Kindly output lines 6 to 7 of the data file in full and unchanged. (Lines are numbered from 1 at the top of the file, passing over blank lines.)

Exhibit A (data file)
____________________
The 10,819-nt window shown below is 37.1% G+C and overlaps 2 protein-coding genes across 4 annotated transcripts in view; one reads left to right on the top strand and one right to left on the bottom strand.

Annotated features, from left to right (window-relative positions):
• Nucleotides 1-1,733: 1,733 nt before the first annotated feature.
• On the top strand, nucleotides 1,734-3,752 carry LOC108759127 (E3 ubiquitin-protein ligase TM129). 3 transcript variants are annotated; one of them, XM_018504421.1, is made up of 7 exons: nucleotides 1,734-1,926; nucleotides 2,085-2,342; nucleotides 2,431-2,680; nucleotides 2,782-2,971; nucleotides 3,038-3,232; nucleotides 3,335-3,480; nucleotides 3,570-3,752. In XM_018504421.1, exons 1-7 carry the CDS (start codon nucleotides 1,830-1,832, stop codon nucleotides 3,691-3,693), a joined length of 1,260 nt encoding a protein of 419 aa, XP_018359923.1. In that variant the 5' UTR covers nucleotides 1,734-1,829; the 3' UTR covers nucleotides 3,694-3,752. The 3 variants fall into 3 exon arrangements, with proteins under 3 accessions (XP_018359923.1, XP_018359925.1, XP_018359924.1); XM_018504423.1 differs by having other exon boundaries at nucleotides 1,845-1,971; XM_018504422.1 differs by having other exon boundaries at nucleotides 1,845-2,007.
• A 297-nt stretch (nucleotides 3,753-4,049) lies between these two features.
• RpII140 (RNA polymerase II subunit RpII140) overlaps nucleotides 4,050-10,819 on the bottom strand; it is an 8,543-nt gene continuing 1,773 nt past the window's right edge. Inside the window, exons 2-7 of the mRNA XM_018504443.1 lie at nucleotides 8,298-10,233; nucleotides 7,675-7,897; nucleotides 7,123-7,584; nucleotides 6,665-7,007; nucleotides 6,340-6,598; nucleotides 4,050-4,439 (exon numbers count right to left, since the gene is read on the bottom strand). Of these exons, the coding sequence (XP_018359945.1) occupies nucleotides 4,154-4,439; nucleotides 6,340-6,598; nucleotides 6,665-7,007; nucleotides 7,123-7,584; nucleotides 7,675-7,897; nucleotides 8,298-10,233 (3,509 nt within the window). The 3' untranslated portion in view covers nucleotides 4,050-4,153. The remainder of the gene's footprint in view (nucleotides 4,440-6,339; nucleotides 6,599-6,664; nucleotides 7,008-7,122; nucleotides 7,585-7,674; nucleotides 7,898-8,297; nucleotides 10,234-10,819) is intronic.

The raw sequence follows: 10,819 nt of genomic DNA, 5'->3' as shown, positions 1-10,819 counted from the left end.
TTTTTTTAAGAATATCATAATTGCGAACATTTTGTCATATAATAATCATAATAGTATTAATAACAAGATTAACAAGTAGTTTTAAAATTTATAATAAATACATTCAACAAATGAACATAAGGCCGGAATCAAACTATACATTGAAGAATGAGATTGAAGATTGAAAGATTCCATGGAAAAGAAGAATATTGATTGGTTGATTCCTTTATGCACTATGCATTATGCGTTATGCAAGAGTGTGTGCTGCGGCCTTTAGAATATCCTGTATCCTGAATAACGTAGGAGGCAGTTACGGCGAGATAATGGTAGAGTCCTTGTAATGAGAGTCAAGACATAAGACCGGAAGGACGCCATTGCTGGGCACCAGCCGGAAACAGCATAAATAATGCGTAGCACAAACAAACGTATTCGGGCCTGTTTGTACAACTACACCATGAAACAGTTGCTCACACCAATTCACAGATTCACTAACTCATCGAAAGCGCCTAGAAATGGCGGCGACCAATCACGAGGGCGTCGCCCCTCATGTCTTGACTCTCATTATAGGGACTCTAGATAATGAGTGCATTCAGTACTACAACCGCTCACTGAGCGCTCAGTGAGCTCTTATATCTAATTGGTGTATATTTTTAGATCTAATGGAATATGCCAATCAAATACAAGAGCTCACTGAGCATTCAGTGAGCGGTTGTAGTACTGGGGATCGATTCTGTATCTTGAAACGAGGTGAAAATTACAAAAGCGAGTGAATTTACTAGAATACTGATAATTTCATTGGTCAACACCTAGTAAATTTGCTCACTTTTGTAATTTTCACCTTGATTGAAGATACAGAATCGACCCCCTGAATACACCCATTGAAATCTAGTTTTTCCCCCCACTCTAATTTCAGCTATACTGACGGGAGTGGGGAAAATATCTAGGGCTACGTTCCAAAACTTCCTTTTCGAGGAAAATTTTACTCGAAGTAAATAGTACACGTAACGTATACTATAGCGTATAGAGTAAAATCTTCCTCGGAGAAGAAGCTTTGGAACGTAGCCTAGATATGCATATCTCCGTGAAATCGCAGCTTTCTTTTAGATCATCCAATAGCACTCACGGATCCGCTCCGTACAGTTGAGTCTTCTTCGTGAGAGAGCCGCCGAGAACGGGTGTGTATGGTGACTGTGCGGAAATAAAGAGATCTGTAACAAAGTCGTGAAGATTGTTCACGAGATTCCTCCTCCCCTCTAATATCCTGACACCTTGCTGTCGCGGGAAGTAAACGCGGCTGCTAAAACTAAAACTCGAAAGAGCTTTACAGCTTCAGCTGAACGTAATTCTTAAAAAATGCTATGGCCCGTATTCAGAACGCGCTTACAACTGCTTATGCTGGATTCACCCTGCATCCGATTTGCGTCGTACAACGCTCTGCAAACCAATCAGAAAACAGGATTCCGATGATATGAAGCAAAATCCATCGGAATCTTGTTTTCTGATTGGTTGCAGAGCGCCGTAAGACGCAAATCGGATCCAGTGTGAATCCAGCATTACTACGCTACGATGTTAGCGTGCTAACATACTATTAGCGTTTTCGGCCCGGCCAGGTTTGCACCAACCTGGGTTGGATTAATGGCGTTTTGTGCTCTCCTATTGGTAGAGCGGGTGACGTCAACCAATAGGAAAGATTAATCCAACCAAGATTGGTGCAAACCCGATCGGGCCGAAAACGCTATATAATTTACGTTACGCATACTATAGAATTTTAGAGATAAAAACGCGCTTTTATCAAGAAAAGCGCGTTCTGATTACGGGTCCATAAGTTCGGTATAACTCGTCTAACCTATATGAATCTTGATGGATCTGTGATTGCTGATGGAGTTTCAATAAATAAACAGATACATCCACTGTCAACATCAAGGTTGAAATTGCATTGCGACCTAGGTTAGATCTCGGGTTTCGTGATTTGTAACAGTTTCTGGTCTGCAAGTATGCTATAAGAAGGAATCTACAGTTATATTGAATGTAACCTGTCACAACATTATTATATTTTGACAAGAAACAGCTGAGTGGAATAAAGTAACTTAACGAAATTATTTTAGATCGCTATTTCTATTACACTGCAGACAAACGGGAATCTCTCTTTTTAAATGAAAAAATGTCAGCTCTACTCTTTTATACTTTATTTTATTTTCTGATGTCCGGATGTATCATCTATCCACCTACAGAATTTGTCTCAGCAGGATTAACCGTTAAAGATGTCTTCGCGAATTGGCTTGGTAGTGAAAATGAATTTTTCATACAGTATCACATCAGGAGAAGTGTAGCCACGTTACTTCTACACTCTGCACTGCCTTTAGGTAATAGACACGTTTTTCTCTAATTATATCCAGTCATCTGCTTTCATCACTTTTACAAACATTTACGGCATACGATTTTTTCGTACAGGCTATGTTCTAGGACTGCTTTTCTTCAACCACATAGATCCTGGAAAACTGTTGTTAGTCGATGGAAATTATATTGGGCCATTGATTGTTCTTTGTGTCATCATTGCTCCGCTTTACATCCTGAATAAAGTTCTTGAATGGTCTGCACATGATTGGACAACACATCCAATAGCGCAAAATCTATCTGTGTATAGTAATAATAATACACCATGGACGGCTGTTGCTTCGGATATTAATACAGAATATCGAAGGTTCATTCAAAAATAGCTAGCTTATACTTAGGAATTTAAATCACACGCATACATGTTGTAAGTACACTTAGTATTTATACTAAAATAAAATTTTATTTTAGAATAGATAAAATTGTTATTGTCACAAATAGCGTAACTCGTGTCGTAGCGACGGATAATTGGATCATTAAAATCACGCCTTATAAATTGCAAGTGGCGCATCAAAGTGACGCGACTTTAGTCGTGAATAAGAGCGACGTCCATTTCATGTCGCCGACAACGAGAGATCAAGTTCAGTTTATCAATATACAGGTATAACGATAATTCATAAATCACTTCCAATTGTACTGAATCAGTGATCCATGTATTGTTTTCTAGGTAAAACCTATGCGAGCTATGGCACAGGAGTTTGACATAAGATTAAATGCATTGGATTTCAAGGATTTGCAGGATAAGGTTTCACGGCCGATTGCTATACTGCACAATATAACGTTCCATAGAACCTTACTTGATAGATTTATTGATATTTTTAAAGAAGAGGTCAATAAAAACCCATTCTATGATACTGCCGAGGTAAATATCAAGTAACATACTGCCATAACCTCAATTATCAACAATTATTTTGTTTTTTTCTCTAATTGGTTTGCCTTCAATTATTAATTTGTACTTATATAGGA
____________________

• RpII140 (RNA polymerase II subunit RpII140) overlaps nucleotides 4,050-10,819 on the bottom strand; it is an 8,543-nt gene continuing 1,773 nt past the window's right edge. Inside the window, exons 2-7 of the mRNA XM_018504443.1 lie at nucleotides 8,298-10,233; nucleotides 7,675-7,897; nucleotides 7,123-7,584; nucleotides 6,665-7,007; nucleotides 6,340-6,598; nucleotides 4,050-4,439 (exon numbers count right to left, since the gene is read on the bottom strand). Of these exons, the coding sequence (XP_018359945.1) occupies nucleotides 4,154-4,439; nucleotides 6,340-6,598; nucleotides 6,665-7,007; nucleotides 7,123-7,584; nucleotides 7,675-7,897; nucleotides 8,298-10,233 (3,509 nt within the window). The 3' untranslated portion in view covers nucleotides 4,050-4,153. The remainder of the gene's footprint in view (nucleotides 4,440-6,339; nucleotides 6,599-6,664; nucleotides 7,008-7,122; nucleotides 7,585-7,674; nucleotides 7,898-8,297; nucleotides 10,234-10,819) is intronic.

The raw sequence follows: 10,819 nt of genomic DNA, 5'->3' as shown, positions 1-10,819 counted from the left end.